Addressing senior depression through creativity and group interaction
March 30, 2015 § Leave a comment
On March 13, a group of Commonwealth Care Alliance (CCA) Senior Care Options members came together in Springfield, MA for a very special meeting. These seniors, all of whom had been prescreened for depression, learned how emotions are processed in the brain and how understanding the relationship between the mind and the body can help them manage symptoms of depression. Then, they got creative. Some started to paint, others wrote in journals. One member, who once enjoyed photography before becoming wheelchair bound and depressed, vowed to start taking pictures again.
The meeting was the inaugural session of our “Busy Hands, Healing Minds,” a pilot program aimed at addressing senior depression through creative activities and group interaction. Developed by our Health Education and Caregiver Training (HECT) department, in collaboration with our Behavioral Health Team, the six-week, English-language program brings a group of seniors together one day a week for two and a half hours of education and engagement that leads to empowerment.
Understanding the connection between the body and the mind
According to our HECT Director Rosa Palacios, our program uses “patient activation or self-management competency” to “promote the connection between the mind and the body and provide tools and resources to help members self-manage their depression.” Rosa explains that the program confronts depression by incorporating “completely humanistic views and holistic approaches.”
Underlying the program is a belief that creativity stimulates the brain in ways that can combat depression. In describing the philosophy behind our program, Rosa quotes Yale University’s Harlan Krumholz, MD, SM:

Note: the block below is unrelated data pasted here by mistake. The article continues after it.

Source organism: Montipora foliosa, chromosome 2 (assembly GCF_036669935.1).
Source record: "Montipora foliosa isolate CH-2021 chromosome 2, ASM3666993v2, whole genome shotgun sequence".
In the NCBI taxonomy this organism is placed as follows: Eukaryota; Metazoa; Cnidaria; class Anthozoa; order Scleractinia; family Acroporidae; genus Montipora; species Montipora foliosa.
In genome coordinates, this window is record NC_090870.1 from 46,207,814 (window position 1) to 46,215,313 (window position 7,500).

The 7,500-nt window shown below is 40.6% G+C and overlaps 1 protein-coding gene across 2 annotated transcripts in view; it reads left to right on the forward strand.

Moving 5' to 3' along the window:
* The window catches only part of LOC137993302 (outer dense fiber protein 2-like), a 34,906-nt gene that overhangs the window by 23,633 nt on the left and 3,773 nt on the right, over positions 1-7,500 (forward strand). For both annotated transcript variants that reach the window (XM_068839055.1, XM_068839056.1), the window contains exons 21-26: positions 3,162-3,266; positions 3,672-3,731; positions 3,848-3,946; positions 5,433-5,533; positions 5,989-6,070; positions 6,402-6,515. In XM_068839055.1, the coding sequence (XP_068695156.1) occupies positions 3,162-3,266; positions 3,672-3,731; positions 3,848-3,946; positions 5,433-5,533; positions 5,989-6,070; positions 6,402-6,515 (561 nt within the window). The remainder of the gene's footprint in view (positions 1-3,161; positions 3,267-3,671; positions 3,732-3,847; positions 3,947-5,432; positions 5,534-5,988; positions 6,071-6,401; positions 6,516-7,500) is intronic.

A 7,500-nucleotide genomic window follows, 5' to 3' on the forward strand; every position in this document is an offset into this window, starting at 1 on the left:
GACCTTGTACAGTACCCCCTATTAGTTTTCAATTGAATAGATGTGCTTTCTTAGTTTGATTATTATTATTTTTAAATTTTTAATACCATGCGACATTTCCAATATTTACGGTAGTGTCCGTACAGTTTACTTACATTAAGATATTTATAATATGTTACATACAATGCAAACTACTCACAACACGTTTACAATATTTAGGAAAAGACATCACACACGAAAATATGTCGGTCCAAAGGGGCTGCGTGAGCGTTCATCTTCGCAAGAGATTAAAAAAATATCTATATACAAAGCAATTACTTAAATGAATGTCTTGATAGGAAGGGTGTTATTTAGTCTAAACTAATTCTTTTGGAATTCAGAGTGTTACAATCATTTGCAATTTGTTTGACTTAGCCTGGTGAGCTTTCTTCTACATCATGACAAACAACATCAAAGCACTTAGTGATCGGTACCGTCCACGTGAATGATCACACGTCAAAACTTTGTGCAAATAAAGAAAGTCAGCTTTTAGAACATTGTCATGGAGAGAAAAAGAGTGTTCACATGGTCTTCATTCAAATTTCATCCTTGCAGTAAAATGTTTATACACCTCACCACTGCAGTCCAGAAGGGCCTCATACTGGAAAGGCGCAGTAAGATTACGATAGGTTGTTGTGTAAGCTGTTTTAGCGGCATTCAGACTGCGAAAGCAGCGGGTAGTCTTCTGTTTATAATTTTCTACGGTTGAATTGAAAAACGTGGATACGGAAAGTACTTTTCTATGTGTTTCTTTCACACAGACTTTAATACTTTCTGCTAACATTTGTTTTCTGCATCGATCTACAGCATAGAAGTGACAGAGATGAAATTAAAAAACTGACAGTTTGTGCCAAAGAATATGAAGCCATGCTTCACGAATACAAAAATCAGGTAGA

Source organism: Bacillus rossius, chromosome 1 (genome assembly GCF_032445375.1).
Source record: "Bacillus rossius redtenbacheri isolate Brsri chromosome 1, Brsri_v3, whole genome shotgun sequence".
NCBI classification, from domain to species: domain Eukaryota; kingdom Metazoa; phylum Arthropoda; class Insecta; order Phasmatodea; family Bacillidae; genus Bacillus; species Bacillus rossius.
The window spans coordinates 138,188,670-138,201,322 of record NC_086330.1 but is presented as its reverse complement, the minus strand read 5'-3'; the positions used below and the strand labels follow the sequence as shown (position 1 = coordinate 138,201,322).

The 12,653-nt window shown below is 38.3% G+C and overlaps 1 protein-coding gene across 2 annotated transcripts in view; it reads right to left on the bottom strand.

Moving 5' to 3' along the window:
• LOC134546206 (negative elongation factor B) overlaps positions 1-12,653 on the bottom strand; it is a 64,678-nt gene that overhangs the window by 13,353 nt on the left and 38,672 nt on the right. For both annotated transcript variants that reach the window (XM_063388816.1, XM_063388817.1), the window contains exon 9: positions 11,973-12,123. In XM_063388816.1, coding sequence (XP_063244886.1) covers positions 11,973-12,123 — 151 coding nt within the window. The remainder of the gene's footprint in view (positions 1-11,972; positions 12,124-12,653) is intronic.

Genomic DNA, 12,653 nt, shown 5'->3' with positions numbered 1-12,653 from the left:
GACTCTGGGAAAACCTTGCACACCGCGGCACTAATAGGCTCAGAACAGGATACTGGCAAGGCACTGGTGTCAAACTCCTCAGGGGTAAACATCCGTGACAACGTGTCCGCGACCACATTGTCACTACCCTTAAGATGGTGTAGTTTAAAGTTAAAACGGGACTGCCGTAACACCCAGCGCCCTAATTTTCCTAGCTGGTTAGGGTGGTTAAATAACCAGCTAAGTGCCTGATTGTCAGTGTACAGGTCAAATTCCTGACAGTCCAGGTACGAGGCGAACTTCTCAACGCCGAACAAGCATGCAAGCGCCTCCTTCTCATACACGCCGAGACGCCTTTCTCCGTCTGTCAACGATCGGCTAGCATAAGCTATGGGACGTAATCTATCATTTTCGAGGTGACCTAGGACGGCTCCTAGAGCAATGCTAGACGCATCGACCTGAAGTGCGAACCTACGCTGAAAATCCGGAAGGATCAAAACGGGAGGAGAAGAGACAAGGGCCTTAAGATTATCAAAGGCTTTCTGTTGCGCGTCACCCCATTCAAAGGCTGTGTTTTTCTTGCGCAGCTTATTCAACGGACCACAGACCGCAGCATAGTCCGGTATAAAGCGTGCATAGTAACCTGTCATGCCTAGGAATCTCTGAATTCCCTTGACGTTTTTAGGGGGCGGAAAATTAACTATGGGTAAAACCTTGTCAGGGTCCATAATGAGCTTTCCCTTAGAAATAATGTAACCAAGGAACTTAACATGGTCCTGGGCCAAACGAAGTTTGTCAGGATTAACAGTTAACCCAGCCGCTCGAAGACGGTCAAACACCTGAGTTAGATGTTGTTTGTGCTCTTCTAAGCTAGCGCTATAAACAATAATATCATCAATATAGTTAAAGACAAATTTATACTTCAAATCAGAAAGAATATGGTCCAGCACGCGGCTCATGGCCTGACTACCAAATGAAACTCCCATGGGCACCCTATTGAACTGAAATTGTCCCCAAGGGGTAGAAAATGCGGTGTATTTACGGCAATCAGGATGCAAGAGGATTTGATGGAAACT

“If we can demonstrate that emotion affects outcomes and creative expression affects emotion, then a logical path to better outcomes would involve more attention to engaging people in artistic pursuits.”
With this in mind, our program was crafted to include a number of creative, educational, and social elements. During the course of the program, our senior members will take part in group brainstorming activities to develop strategies for overcoming depression, hear talks by mental health experts, and watch videos on topics such as aging, end-of-life choices, depression, and suicide. To help them express their emotions, members will engage in activities that encourage creative expression, including writing, drawing, painting, and photography. In addition, they will stimulate their minds and bodies by participating in exercise and dance activities, listening to music, and playing games. Many of our program’s “brain-stimulating” activities have been used effectively by the Alzheimer’s Association.
Addressing loneliness and isolation
The workshop’s mixture of creative activity, group discussions, and education, Rosa explains, helps give our members the tools they need to understand and manage their depression. What’s more, simply attending the sessions is helpful to seniors. “Just coming out and being with the group helps them address their feelings of isolation and loneliness,” Rosa says.
In fact, Rosa believes that getting involved in group activities and meeting new people could have a positive, long-term impact on group members. “One of our goals is to help our senior members connect in class so that they can stay in touch,” she says. “It’s important that we help create a friend-to-friend support system.” To encourage these connections, Rosa says that care is taken to create “an environment where they feel happy, welcome, and loved, without judgment and without restrictions.”
Evaluating the program
At the end of our initial six-week pilot, our HECT and Behavioral Health teams will assess the impact of the workshop on participants. Rosa states that feedback from members, along with a post-session evaluation tool, will help determine if the workshop’s humanistic views and holistic approaches to depression management are effective.
Next, we will hold another pilot for Spanish-speaking SCO members. After those sessions, Rosa explains, her team will look at member feedback and evaluation results, then compare those results with the English-language sessions to determine if there are cultural differences in depression management that need to be addressed in future sessions.